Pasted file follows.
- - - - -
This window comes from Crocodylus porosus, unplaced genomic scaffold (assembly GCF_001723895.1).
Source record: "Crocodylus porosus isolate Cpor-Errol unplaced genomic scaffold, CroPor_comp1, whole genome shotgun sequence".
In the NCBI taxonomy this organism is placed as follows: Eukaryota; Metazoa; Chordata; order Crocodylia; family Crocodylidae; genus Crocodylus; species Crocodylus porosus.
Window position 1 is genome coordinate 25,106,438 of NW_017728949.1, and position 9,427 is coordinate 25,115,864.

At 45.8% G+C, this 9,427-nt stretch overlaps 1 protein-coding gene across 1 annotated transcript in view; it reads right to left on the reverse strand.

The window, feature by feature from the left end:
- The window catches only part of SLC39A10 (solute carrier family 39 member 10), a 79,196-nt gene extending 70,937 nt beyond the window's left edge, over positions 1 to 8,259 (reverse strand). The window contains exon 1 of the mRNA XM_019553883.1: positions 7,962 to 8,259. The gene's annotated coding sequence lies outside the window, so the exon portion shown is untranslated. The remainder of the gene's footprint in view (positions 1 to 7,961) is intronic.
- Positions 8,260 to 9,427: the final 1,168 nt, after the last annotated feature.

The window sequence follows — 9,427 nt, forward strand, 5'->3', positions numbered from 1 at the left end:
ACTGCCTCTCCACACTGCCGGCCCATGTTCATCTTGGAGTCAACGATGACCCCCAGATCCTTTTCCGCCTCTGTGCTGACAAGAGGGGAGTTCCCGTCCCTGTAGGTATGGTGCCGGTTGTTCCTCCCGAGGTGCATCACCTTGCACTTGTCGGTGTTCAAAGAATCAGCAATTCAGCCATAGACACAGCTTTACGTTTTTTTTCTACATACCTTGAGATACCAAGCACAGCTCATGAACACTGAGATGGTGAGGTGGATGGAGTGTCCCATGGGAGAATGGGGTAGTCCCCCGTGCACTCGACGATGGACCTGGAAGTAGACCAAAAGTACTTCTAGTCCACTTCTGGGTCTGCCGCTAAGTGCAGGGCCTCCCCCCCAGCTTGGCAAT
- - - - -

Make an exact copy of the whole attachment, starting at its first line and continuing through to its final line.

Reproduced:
This window comes from Crocodylus porosus, unplaced genomic scaffold (assembly GCF_001723895.1).
Source record: "Crocodylus porosus isolate Cpor-Errol unplaced genomic scaffold, CroPor_comp1, whole genome shotgun sequence".
In the NCBI taxonomy this organism is placed as follows: Eukaryota; Metazoa; Chordata; order Crocodylia; family Crocodylidae; genus Crocodylus; species Crocodylus porosus.
Window position 1 is genome coordinate 25,106,438 of NW_017728949.1, and position 9,427 is coordinate 25,115,864.

At 45.8% G+C, this 9,427-nt stretch overlaps 1 protein-coding gene across 1 annotated transcript in view; it reads right to left on the reverse strand.

The window, feature by feature from the left end:
- The window catches only part of SLC39A10 (solute carrier family 39 member 10), a 79,196-nt gene extending 70,937 nt beyond the window's left edge, over positions 1 to 8,259 (reverse strand). The window contains exon 1 of the mRNA XM_019553883.1: positions 7,962 to 8,259. The gene's annotated coding sequence lies outside the window, so the exon portion shown is untranslated. The remainder of the gene's footprint in view (positions 1 to 7,961) is intronic.
- Positions 8,260 to 9,427: the final 1,168 nt, after the last annotated feature.

The window sequence follows — 9,427 nt, forward strand, 5'->3', positions numbered from 1 at the left end:
ACTGCCTCTCCACACTGCCGGCCCATGTTCATCTTGGAGTCAACGATGACCCCCAGATCCTTTTCCGCCTCTGTGCTGACAAGAGGGGAGTTCCCGTCCCTGTAGGTATGGTGCCGGTTGTTCCTCCCGAGGTGCATCACCTTGCACTTGTCGGTGTTCAAAGAATCAGCAATTCAGCCATAGACACAGCTTTACGTTTTTTTTCTACATACCTTGAGATACCAAGCACAGCTCATGAACACTGAGATGGTGAGGTGGATGGAGTGTCCCATGGGAGAATGGGGTAGTCCCCCGTGCACTCGACGATGGACCTGGAAGTAGACCAAAAGTACTTCTAGTCCACTTCTGGGTCTGCCGCTAAGTGCAGGGCCTCCCCCCCAGCTTGGCAAT